We are developing the fusion power plant of tomorrow, while commercialising the tech applications today
We have two world leading technologies which are central to the economic development of fusion. Our compact spherical tokamak is the most advanced of its kind in the world. We are a global leader in High Temperature Superconducting (HTS) magnets which also have high-tech applications in other industrial sectors.
Our route to fusion power is unique. We are taking established science and building on it by pioneering the use of spherical tokamaks in conjunction with HTS magnet technology.
Fusion – the energy source that powers the sun – is globally accepted as the best way to generate plentiful, safe, secure and clean energy. The tokamak is the most heavily researched and best understood of all the different paths to fusion.
It is now acknowledged that the spherical tokamak design offers the smallest and most cost-effective solution. This is our solution.
Our team of world-class fusion scientists and magnet engineers is solving complex engineering challenges to develop efficient and affordable fusion power.
Once fusion power is achieved, our scalable technology could be rolled out across the world as a solution to one of humanity’s greatest challenges: clean and sustainable energy for all.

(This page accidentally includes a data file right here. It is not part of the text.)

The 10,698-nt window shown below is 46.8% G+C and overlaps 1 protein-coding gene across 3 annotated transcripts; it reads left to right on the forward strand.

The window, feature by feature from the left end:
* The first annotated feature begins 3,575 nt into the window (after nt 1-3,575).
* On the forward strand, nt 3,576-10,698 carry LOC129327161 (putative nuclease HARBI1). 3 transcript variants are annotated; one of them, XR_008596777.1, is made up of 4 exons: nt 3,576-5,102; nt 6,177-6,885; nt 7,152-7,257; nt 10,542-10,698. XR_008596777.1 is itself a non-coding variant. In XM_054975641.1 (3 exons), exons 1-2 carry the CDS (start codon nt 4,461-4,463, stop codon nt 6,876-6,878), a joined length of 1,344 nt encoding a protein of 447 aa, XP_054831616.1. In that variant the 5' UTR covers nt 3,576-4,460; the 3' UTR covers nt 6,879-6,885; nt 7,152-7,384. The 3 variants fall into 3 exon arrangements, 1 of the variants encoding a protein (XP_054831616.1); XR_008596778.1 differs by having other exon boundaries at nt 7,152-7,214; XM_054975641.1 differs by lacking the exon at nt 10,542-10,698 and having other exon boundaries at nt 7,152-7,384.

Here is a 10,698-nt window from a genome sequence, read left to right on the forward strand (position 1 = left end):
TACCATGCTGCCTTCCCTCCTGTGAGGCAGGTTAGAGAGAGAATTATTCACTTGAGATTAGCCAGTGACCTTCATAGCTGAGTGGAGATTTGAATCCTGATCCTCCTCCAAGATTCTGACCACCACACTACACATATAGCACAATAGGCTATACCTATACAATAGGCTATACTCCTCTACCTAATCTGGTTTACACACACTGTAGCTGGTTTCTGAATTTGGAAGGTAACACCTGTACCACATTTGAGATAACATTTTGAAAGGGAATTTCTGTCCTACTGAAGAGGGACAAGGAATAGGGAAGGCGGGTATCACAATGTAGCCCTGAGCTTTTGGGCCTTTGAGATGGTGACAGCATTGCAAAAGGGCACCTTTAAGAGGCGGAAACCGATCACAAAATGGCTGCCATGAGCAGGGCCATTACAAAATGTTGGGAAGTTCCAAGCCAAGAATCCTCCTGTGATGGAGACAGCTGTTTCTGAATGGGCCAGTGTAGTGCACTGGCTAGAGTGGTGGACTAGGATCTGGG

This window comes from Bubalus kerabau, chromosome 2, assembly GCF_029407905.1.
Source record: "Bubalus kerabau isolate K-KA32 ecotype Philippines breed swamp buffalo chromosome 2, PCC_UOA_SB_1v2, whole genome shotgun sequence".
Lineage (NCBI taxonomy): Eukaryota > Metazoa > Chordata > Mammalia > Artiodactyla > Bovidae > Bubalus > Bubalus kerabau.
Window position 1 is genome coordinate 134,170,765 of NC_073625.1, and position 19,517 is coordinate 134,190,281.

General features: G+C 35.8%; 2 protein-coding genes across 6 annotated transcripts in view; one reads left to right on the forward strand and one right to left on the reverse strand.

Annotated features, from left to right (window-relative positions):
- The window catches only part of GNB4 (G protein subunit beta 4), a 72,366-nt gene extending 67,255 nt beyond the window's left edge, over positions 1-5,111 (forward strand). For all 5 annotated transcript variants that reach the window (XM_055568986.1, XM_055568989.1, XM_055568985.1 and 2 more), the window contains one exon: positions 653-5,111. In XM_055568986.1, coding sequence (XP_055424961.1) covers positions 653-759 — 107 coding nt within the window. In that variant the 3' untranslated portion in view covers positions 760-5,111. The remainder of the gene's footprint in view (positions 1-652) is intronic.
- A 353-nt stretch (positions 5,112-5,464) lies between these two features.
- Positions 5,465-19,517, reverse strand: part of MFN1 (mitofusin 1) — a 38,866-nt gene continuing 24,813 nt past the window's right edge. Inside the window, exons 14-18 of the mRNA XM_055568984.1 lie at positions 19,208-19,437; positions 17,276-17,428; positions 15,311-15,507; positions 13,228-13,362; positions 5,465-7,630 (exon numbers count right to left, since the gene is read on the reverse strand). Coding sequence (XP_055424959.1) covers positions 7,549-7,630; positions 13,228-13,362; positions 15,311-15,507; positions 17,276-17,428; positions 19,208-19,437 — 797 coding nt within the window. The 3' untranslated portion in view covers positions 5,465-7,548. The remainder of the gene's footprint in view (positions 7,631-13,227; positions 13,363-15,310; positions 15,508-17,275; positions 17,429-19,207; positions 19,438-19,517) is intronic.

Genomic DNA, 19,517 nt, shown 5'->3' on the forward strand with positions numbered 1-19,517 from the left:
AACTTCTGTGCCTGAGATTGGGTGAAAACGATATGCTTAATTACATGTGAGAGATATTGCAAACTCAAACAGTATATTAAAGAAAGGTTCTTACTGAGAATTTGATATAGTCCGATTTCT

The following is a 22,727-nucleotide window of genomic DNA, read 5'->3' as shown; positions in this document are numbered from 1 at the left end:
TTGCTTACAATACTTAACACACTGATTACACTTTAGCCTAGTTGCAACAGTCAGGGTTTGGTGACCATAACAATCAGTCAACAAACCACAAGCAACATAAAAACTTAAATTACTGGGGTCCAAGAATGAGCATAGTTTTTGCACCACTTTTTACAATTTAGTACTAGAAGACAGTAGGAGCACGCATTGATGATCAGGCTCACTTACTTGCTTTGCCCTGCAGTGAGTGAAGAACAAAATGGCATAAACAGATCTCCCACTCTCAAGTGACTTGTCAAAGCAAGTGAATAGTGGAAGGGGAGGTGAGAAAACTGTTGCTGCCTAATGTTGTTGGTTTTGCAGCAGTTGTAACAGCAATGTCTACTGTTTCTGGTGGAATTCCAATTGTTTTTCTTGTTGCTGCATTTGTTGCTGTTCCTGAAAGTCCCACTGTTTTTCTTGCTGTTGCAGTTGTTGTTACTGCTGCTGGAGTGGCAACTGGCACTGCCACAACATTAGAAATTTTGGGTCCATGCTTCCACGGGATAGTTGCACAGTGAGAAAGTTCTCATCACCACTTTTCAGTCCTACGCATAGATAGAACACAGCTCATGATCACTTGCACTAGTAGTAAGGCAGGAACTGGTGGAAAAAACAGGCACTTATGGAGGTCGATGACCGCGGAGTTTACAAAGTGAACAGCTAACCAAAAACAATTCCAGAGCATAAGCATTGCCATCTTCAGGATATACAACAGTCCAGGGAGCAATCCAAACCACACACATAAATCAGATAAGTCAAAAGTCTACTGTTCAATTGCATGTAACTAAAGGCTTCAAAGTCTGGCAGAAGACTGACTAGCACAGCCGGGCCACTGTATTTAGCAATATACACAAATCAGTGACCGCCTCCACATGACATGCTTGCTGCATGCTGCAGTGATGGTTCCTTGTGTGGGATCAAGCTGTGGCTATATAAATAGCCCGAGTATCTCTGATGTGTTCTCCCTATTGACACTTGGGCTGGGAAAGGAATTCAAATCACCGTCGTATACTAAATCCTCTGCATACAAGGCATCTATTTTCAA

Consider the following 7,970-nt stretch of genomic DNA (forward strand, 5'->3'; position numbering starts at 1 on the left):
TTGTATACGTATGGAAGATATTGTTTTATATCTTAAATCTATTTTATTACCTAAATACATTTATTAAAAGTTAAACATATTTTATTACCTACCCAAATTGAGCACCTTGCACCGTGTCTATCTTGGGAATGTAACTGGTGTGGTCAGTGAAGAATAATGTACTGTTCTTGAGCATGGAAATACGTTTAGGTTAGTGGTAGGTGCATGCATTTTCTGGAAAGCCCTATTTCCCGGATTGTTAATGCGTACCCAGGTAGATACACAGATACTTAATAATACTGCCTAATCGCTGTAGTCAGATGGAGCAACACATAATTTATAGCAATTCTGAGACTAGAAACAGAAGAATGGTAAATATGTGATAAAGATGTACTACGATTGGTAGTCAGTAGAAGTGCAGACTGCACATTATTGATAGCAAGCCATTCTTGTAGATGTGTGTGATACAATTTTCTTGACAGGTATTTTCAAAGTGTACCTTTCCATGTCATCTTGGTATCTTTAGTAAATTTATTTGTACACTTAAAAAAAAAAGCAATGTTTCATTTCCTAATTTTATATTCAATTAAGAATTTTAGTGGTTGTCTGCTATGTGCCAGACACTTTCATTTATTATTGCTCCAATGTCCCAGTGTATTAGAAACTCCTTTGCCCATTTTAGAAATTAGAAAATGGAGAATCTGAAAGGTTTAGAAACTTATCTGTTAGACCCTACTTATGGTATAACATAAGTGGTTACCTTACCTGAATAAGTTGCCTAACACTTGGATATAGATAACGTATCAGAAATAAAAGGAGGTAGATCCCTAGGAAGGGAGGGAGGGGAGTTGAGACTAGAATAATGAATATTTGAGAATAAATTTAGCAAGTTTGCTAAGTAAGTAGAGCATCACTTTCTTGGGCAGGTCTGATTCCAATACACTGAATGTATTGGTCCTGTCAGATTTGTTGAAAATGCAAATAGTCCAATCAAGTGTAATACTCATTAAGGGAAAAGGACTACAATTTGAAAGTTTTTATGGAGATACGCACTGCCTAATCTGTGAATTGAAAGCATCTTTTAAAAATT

Scientists first realised the potential of tokamaks to achieve fusion conditions back in the 1960s when the Russian tokamak T3 reached much higher plasma temperatures than any other fusion machine at the time.
In the 1980s, one of our founders, Alan Sykes, who was working at the Culham Centre for Fusion Energy, did a theoretical study that revealed modifying the shape of the tokamak would have an impact on performance.
By moving from a doughnut-shaped plasma ring to an apple-shaped plasma ring, the plasma is contained more efficiently. Alan found that it is possible to achieve a much higher plasma pressure for a given magnetic field. Experimental studies in the 1980s by teams led by Alan and Mikhail Gryaznevich on first START (shown) and then MAST tokamaks verified this result.
Combining the increased efficiency of the spherical tokamak with the improved magnetic confinement made possible by HTS magnet technology, is the most viable route to cost-effective, commercial fusion power in smaller machines.
HTS magnet technology
Magnetic fields are a vital component of tokamaks as they trap the electrically-charged plasma particles and keep the fusion fuels contained and hot.
- HTS magnets are made from Rare earth Barium Copper Oxide (REBCO) and manufactured in narrow tapes that are less than 0.1mm thick. When wound into coils, they can create much higher magnetic fields while taking up less space than conventional superconductor magnets.
- The ‘high’ temperatures at which HTS materials operate is still pretty cold (between -250 and -200 degrees Celsius) but there are still a considerable energy – and cost – savings to be had over cooling to -269 degrees Celsius.